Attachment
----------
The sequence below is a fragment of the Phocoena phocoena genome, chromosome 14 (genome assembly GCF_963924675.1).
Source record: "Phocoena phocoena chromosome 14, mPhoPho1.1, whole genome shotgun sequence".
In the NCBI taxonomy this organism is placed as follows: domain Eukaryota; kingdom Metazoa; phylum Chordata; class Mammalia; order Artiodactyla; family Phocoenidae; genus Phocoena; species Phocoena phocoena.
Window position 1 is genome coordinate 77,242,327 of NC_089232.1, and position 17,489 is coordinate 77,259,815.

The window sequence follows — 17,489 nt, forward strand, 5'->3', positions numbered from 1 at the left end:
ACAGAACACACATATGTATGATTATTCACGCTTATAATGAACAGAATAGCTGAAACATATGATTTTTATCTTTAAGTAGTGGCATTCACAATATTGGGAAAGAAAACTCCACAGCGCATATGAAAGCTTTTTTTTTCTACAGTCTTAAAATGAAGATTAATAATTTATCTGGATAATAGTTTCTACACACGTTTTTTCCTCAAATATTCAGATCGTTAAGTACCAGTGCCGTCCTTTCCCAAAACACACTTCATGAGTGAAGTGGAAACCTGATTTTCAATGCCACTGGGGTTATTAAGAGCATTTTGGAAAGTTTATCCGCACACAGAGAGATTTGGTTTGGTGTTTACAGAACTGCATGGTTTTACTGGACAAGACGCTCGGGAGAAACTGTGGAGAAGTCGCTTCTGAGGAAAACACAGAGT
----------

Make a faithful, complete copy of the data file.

The sequence below is a fragment of the Phocoena phocoena genome, chromosome 14 (genome assembly GCF_963924675.1).
Source record: "Phocoena phocoena chromosome 14, mPhoPho1.1, whole genome shotgun sequence".
In the NCBI taxonomy this organism is placed as follows: domain Eukaryota; kingdom Metazoa; phylum Chordata; class Mammalia; order Artiodactyla; family Phocoenidae; genus Phocoena; species Phocoena phocoena.
Window position 1 is genome coordinate 77,242,327 of NC_089232.1, and position 17,489 is coordinate 77,259,815.

The window sequence follows — 17,489 nt, forward strand, 5'->3', positions numbered from 1 at the left end:
ACAGAACACACATATGTATGATTATTCACGCTTATAATGAACAGAATAGCTGAAACATATGATTTTTATCTTTAAGTAGTGGCATTCACAATATTGGGAAAGAAAACTCCACAGCGCATATGAAAGCTTTTTTTTTCTACAGTCTTAAAATGAAGATTAATAATTTATCTGGATAATAGTTTCTACACACGTTTTTTCCTCAAATATTCAGATCGTTAAGTACCAGTGCCGTCCTTTCCCAAAACACACTTCATGAGTGAAGTGGAAACCTGATTTTCAATGCCACTGGGGTTATTAAGAGCATTTTGGAAAGTTTATCCGCACACAGAGAGATTTGGTTTGGTGTTTACAGAACTGCATGGTTTTACTGGACAAGACGCTCGGGAGAAACTGTGGAGAAGTCGCTTCTGAGGAAAACACAGAGT